“They heaped praise and said Brazil does a wonderful job [of keeping track of its herds]. Now, they will deliver a report to the SFDA’s upper echelon, so that the Saudi king issues a decree to resume exports,” said Tamer Mansour, manager of government relations at the Arab Brazilian Chamber of Commerce.
The inspectors visited six beef production plants, two cattle farms and one laboratory specialising in cattle diseases, including BSE – the ultimate cause of the Saudi ban on Brazilian beef. The embargo has been in place since 2012, following what Brazil claims were isolated cases of BSE, and the country’s trade authorities have been making strenuous efforts over the last few years to have the ban lifted.
Along with the inspection of beef facilities, the Saudi team also visited poultry production plants, along with a poultry disease lab. Brazilian officials said these visits were aimed at increasing the already substantial amount of Brazilian poultry imported by Saudi Arabia.
“The goal is the lifting of the beef embargo, but also to establish a partnership in the poultry sector,” said Mansour, before the start of the visit.
JBS’s regional sales up
The Middle East remains a key market for many Brazilian food exporters, including JBS, the country’s largest meat producer. The firm’s first-quarter results, released last month, showed its revenues from the Middle East and Africa grew nearly 3% year-on-year to reach US$475m.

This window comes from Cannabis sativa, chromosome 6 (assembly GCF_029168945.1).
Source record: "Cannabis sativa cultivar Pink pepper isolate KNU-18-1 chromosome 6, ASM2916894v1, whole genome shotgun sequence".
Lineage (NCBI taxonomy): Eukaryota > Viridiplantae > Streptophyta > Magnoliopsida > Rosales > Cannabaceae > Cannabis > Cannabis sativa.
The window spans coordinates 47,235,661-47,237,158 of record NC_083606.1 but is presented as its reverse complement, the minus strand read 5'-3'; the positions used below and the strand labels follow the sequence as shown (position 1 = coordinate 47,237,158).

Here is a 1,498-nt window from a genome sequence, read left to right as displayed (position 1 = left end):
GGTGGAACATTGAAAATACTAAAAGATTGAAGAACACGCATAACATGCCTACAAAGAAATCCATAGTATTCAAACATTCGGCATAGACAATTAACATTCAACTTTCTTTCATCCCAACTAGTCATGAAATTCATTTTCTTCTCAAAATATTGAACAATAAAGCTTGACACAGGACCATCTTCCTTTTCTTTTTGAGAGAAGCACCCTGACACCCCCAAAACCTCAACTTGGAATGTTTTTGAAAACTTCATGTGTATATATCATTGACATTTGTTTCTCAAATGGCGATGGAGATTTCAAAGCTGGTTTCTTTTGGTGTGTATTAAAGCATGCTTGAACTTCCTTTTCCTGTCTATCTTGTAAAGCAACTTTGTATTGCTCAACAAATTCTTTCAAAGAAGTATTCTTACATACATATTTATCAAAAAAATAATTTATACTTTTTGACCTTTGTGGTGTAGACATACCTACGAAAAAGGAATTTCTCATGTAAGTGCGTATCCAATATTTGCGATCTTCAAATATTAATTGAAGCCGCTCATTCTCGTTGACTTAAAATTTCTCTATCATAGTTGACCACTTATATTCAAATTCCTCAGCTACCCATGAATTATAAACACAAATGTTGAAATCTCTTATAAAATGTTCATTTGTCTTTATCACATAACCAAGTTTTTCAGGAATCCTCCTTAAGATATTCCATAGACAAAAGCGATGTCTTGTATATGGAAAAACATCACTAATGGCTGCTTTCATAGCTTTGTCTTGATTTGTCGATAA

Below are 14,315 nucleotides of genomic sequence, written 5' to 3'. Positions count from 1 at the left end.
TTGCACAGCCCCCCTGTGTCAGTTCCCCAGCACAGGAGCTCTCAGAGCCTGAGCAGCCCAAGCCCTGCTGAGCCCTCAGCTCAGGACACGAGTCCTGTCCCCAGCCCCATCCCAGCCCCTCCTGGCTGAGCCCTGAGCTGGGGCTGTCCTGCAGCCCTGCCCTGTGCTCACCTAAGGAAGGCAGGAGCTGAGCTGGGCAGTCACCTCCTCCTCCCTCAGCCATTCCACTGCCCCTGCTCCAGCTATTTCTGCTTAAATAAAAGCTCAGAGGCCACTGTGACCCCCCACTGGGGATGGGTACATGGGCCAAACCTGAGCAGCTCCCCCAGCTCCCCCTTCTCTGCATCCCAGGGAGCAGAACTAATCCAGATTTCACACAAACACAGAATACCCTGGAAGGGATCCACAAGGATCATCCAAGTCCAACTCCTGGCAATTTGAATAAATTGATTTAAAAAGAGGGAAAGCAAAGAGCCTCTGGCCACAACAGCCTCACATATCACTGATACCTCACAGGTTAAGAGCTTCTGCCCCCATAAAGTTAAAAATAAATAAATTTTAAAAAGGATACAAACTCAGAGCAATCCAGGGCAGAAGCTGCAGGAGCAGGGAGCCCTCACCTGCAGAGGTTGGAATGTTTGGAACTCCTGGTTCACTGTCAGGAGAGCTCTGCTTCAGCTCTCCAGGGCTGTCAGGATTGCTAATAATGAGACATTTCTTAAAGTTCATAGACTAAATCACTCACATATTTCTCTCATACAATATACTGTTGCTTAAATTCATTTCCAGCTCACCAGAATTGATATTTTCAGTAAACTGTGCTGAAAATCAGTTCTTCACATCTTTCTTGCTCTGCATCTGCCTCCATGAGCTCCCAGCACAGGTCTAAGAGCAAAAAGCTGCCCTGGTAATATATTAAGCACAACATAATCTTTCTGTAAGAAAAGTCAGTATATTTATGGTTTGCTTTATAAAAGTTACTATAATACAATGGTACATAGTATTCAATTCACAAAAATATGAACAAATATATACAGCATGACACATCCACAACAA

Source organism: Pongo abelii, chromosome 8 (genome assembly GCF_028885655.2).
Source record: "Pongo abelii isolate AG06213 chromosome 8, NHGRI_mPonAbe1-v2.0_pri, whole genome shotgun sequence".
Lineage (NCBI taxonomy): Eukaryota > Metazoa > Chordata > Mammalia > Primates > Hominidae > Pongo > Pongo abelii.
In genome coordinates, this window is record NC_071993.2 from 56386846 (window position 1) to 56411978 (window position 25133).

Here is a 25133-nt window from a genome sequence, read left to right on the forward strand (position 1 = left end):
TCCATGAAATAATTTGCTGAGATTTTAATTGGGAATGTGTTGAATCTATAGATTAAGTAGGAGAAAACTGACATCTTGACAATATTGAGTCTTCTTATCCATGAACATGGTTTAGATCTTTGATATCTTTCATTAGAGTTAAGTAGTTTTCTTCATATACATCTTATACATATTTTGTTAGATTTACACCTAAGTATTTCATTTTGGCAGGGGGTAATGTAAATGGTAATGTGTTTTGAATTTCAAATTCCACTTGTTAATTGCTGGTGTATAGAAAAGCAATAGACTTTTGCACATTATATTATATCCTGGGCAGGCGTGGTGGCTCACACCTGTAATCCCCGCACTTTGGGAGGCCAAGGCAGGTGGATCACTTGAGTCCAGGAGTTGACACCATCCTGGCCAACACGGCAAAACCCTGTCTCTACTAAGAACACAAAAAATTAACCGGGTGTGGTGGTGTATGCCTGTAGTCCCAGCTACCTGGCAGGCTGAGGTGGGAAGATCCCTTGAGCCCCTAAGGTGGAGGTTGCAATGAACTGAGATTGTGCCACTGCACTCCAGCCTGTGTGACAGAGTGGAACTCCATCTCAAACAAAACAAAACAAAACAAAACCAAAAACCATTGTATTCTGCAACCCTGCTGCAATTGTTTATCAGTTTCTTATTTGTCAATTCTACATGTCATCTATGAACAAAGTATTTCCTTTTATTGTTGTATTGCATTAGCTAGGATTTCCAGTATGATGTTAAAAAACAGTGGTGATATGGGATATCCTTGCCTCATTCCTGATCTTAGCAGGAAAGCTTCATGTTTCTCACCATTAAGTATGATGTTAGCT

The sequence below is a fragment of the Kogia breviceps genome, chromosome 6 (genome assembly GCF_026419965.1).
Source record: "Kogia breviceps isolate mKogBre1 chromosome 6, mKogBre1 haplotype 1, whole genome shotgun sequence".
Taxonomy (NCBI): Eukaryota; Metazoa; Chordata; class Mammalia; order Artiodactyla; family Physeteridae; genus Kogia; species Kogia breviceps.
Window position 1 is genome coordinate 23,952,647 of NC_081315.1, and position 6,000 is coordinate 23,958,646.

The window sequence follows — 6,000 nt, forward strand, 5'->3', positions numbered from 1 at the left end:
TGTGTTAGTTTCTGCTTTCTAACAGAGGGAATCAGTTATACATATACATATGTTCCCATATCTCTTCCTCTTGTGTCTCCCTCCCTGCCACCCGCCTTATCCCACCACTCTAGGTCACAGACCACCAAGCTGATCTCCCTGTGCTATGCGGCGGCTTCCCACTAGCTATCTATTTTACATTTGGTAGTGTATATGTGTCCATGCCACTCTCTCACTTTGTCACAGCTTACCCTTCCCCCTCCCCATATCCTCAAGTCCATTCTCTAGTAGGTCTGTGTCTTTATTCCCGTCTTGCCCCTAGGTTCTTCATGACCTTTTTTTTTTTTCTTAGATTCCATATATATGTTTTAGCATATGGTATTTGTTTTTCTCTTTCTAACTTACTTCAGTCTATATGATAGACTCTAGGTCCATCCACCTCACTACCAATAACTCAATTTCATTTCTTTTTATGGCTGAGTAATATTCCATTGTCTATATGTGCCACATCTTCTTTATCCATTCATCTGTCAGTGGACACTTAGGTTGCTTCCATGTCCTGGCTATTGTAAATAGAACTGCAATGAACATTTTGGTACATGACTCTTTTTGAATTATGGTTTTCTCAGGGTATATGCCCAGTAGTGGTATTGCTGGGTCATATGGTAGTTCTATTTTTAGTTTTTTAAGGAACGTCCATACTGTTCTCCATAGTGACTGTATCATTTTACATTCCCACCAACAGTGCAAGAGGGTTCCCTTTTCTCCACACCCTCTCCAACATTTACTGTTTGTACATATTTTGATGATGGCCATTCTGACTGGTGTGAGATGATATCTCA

However, as a share of exports, sales to the MEA region slipped slightly, from 14.7% in Q1 2014 to 13.4% in the same period this year. Despite this, the region remained the second-largest foreign market for JBS, behind only South America.
JBS’s export sales for the quarter stood at US$3.45bn, up 13% on the year before. Its total sales were US$11.2bn, up 28%, and profit was up dramatically to almost 20 times the Q1 2014 level, at US$464.1m.
Away from the cows and the birds, Brazil’s bees are also trying to gain a foothold in the Saudi and Middle East markets, as the country’s honey producers met importers from across the region last week. In a bid to diversify honey exports away from the US market, trade body Apex Brazil is aiming to woo other buyers through its “Brazil Let’s Bee” project.
Buyers from Saudi Arabia and Lebanon visited the Bio Brazil fair, with producers hoping they will join Oman and Jordan as importers of Brazilian honey. Last year Brazil exported US$98.5m worth of honey, while the first four months of this year saw sales of US$31m, 72% of which were to the US.